The document provided the conditions for talks between Israel, Egypt, Jordan and the Palestinian representatives aimed at the establishment of the Palestinian authority in the West Bank and Gaza and the withdrawal of Israeli troops from those territories.
After a transitional period Israel was supposed to be ready to discuss with Egypt and Jordan the permanent status of those territories. The solution of the Palestinian problem should have become the foundation for universal settlement of the Arab- Israeli conflict. All participants of the settlement process were invited to join the framework agreement, developed by Egypt and Israel.
The second part of the document was unrealistic for the time and was introduced in the Accords mainly to allow Egypt to conclude bilateral agreements with Israel. The Palestinian problem was and still remains the symbol of the Arab war against the Israeli state. Sadat hoped that the perspective of the settlement of the Palestinian problem would placate Arab countries enraged by his peace treaty with Israel. However, it did not happen.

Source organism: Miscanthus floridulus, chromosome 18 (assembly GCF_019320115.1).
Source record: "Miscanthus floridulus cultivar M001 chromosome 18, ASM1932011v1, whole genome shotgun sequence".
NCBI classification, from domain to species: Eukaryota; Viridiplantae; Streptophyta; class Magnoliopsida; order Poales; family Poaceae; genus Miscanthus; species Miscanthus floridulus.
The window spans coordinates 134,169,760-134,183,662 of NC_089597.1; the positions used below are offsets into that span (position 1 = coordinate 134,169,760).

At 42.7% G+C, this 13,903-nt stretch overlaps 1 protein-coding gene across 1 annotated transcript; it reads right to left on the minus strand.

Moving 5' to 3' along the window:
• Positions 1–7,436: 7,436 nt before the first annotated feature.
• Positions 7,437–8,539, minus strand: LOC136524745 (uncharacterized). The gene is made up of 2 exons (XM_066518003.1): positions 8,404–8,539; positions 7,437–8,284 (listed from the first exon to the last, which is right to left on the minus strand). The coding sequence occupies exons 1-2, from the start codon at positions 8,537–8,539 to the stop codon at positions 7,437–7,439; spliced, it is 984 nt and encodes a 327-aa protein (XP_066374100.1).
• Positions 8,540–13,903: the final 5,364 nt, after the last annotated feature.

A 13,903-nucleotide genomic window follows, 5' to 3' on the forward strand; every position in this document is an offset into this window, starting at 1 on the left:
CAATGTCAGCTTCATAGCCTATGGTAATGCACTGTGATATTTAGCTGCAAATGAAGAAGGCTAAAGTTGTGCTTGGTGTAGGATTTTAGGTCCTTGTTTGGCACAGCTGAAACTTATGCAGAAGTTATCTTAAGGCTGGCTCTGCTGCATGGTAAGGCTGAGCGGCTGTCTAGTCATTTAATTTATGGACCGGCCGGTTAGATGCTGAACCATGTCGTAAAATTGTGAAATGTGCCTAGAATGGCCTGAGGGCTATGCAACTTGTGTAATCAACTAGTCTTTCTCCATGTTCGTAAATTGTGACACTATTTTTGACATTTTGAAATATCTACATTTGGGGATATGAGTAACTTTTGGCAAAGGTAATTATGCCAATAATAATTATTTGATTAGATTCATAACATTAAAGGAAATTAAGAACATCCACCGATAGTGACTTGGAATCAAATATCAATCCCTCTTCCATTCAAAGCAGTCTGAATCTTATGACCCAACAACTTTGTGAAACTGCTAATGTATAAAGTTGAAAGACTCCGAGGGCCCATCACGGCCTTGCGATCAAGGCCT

After Camp David, all Arab countries, except Oman, broke diplomatic ties with Cairo. Egypt was thrown out from the Arab League. Arab countries and the Soviet Union, whose relations with Cairo had significantly cooled down by that time, denounced the Camp David Accords as a "separate deal."
Notice that before 1978, none of the Arab countries had recognized Israel as a legitimate state. Therefore, Sadat, who had concluded a peace agreement with the starch enemy of the Arab world, inevitably became a traitor in the eyes of all Arabs. Even in his own country the Egyptian president did not gain a wide support for his initiative. The peace agreement was one of the reasons for his assassination in 1981 by members of the pro- Islamic Al-Jihad organization.